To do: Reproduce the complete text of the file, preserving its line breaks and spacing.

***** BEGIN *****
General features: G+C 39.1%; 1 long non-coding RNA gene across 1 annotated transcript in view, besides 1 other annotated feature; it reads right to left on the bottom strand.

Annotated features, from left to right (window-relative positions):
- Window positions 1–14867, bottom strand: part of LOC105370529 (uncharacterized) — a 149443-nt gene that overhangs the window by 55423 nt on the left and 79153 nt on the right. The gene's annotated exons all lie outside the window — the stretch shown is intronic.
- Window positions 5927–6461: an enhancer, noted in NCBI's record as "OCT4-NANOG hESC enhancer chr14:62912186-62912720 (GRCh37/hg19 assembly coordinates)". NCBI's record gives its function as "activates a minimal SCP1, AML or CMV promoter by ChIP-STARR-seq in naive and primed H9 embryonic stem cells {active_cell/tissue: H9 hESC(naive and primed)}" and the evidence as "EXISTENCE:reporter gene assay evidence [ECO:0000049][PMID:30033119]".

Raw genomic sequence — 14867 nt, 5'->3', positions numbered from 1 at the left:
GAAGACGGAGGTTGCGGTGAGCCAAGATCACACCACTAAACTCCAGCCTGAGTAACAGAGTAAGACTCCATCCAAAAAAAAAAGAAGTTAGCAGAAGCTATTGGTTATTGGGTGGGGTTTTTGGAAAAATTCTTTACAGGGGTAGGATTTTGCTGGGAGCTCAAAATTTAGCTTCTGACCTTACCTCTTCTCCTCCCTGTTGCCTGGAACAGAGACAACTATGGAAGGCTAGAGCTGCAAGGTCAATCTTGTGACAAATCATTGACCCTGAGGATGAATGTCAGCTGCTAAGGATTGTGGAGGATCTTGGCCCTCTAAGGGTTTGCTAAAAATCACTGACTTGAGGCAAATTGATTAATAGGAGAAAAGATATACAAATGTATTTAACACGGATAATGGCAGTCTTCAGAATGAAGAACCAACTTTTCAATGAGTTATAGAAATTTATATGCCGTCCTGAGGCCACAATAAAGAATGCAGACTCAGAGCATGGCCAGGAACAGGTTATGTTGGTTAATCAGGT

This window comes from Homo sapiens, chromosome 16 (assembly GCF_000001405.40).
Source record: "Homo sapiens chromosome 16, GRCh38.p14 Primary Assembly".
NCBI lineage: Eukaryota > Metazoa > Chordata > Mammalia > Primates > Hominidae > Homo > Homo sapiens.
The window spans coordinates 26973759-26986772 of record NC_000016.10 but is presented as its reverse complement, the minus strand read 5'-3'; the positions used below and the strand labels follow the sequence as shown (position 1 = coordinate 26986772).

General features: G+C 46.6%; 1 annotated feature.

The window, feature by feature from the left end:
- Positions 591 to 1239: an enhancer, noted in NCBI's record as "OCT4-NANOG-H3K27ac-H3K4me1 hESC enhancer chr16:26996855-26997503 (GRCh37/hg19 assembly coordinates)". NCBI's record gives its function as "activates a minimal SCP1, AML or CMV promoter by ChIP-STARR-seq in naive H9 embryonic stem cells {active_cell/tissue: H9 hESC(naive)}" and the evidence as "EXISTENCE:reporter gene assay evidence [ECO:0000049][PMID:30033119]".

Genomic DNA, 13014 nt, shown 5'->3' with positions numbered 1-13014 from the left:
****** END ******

General features: G+C 39.1%; 1 long non-coding RNA gene across 1 annotated transcript in view, besides 1 other annotated feature; it reads right to left on the bottom strand.

Annotated features, from left to right (window-relative positions):
- Window positions 1–14867, bottom strand: part of LOC105370529 (uncharacterized) — a 149443-nt gene that overhangs the window by 55423 nt on the left and 79153 nt on the right. The gene's annotated exons all lie outside the window — the stretch shown is intronic.
- Window positions 5927–6461: an enhancer, noted in NCBI's record as "OCT4-NANOG hESC enhancer chr14:62912186-62912720 (GRCh37/hg19 assembly coordinates)". NCBI's record gives its function as "activates a minimal SCP1, AML or CMV promoter by ChIP-STARR-seq in naive and primed H9 embryonic stem cells {active_cell/tissue: H9 hESC(naive and primed)}" and the evidence as "EXISTENCE:reporter gene assay evidence [ECO:0000049][PMID:30033119]".

Raw genomic sequence — 14867 nt, 5'->3', positions numbered from 1 at the left:
GAAGACGGAGGTTGCGGTGAGCCAAGATCACACCACTAAACTCCAGCCTGAGTAACAGAGTAAGACTCCATCCAAAAAAAAAAGAAGTTAGCAGAAGCTATTGGTTATTGGGTGGGGTTTTTGGAAAAATTCTTTACAGGGGTAGGATTTTGCTGGGAGCTCAAAATTTAGCTTCTGACCTTACCTCTTCTCCTCCCTGTTGCCTGGAACAGAGACAACTATGGAAGGCTAGAGCTGCAAGGTCAATCTTGTGACAAATCATTGACCCTGAGGATGAATGTCAGCTGCTAAGGATTGTGGAGGATCTTGGCCCTCTAAGGGTTTGCTAAAAATCACTGACTTGAGGCAAATTGATTAATAGGAGAAAAGATATACAAATGTATTTAACACGGATAATGGCAGTCTTCAGAATGAAGAACCAACTTTTCAATGAGTTATAGAAATTTATATGCCGTCCTGAGGCCACAATAAAGAATGCAGACTCAGAGCATGGCCAGGAACAGGTTATGTTGGTTAATCAGGT

This window comes from Homo sapiens, chromosome 16 (assembly GCF_000001405.40).
Source record: "Homo sapiens chromosome 16, GRCh38.p14 Primary Assembly".
NCBI lineage: Eukaryota > Metazoa > Chordata > Mammalia > Primates > Hominidae > Homo > Homo sapiens.
The window spans coordinates 26973759-26986772 of record NC_000016.10 but is presented as its reverse complement, the minus strand read 5'-3'; the positions used below and the strand labels follow the sequence as shown (position 1 = coordinate 26986772).

General features: G+C 46.6%; 1 annotated feature.

The window, feature by feature from the left end:
- Positions 591 to 1239: an enhancer, noted in NCBI's record as "OCT4-NANOG-H3K27ac-H3K4me1 hESC enhancer chr16:26996855-26997503 (GRCh37/hg19 assembly coordinates)". NCBI's record gives its function as "activates a minimal SCP1, AML or CMV promoter by ChIP-STARR-seq in naive H9 embryonic stem cells {active_cell/tissue: H9 hESC(naive)}" and the evidence as "EXISTENCE:reporter gene assay evidence [ECO:0000049][PMID:30033119]".

Genomic DNA, 13014 nt, shown 5'->3' with positions numbered 1-13014 from the left: